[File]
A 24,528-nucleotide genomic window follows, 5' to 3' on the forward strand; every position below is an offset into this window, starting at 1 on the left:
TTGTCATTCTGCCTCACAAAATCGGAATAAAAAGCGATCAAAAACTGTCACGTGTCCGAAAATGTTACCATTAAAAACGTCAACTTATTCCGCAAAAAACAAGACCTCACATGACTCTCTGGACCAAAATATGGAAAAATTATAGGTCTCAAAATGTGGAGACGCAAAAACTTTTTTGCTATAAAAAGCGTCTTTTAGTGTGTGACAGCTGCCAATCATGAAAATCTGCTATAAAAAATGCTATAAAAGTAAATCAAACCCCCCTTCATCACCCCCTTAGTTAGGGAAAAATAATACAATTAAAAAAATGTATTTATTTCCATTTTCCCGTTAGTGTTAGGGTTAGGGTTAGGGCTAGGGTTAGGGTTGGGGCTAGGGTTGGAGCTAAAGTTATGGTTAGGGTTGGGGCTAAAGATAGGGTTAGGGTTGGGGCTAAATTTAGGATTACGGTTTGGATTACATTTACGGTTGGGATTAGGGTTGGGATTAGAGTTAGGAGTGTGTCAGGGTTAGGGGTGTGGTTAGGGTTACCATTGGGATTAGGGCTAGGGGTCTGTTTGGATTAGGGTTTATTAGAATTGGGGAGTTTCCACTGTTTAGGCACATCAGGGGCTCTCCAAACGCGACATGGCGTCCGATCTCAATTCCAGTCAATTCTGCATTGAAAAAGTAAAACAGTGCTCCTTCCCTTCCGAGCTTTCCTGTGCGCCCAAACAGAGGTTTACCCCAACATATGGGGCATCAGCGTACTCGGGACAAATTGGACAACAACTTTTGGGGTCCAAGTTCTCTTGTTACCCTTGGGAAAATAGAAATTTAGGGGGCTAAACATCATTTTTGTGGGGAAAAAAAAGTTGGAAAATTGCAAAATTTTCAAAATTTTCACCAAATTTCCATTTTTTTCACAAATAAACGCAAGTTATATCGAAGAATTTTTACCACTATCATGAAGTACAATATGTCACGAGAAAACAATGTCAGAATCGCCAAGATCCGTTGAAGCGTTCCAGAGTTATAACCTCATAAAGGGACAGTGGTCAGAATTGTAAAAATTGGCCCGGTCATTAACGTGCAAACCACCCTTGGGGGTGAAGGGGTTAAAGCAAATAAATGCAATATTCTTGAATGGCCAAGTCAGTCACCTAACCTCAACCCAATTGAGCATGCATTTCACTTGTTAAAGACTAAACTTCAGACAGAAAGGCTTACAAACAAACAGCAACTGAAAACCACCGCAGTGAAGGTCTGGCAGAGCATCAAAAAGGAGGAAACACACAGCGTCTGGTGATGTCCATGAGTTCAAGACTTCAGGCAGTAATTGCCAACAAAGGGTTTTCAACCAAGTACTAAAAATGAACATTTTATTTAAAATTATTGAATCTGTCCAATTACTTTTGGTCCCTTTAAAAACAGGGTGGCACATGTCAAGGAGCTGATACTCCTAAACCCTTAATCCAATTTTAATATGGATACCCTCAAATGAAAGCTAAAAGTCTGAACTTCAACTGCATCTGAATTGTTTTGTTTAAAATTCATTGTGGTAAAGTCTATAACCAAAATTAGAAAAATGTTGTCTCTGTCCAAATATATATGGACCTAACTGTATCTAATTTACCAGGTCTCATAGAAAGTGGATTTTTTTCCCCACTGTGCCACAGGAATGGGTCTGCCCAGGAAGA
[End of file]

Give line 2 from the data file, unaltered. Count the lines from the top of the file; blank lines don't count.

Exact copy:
TTGTCATTCTGCCTCACAAAATCGGAATAAAAAGCGATCAAAAACTGTCACGTGTCCGAAAATGTTACCATTAAAAACGTCAACTTATTCCGCAAAAAACAAGACCTCACATGACTCTCTGGACCAAAATATGGAAAAATTATAGGTCTCAAAATGTGGAGACGCAAAAACTTTTTTGCTATAAAAAGCGTCTTTTAGTGTGTGACAGCTGCCAATCATGAAAATCTGCTATAAAAAATGCTATAAAAGTAAATCAAACCCCCCTTCATCACCCCCTTAGTTAGGGAAAAATAATACAATTAAAAAAATGTATTTATTTCCATTTTCCCGTTAGTGTTAGGGTTAGGGTTAGGGCTAGGGTTAGGGTTGGGGCTAGGGTTGGAGCTAAAGTTATGGTTAGGGTTGGGGCTAAAGATAGGGTTAGGGTTGGGGCTAAATTTAGGATTACGGTTTGGATTACATTTACGGTTGGGATTAGGGTTGGGATTAGAGTTAGGAGTGTGTCAGGGTTAGGGGTGTGGTTAGGGTTACCATTGGGATTAGGGCTAGGGGTCTGTTTGGATTAGGGTTTATTAGAATTGGGGAGTTTCCACTGTTTAGGCACATCAGGGGCTCTCCAAACGCGACATGGCGTCCGATCTCAATTCCAGTCAATTCTGCATTGAAAAAGTAAAACAGTGCTCCTTCCCTTCCGAGCTTTCCTGTGCGCCCAAACAGAGGTTTACCCCAACATATGGGGCATCAGCGTACTCGGGACAAATTGGACAACAACTTTTGGGGTCCAAGTTCTCTTGTTACCCTTGGGAAAATAGAAATTTAGGGGGCTAAACATCATTTTTGTGGGGAAAAAAAAGTTGGAAAATTGCAAAATTTTCAAAATTTTCACCAAATTTCCATTTTTTTCACAAATAAACGCAAGTTATATCGAAGAATTTTTACCACTATCATGAAGTACAATATGTCACGAGAAAACAATGTCAGAATCGCCAAGATCCGTTGAAGCGTTCCAGAGTTATAACCTCATAAAGGGACAGTGGTCAGAATTGTAAAAATTGGCCCGGTCATTAACGTGCAAACCACCCTTGGGGGTGAAGGGGTTAAAGCAAATAAATGCAATATTCTTGAATGGCCAAGTCAGTCACCTAACCTCAACCCAATTGAGCATGCATTTCACTTGTTAAAGACTAAACTTCAGACAGAAAGGCTTACAAACAAACAGCAACTGAAAACCACCGCAGTGAAGGTCTGGCAGAGCATCAAAAAGGAGGAAACACACAGCGTCTGGTGATGTCCATGAGTTCAAGACTTCAGGCAGTAATTGCCAACAAAGGGTTTTCAACCAAGTACTAAAAATGAACATTTTATTTAAAATTATTGAATCTGTCCAATTACTTTTGGTCCCTTTAAAAACAGGGTGGCACATGTCAAGGAGCTGATACTCCTAAACCCTTAATCCAATTTTAATATGGATACCCTCAAATGAAAGCTAAAAGTCTGAACTTCAACTGCATCTGAATTGTTTTGTTTAAAATTCATTGTGGTAAAGTCTATAACCAAAATTAGAAAAATGTTGTCTCTGTCCAAATATATATGGACCTAACTGTATCTAATTTACCAGGTCTCATAGAAAGTGGATTTTTTTCCCCACTGTGCCACAGGAATGGGTCTGCCCAGGAAGA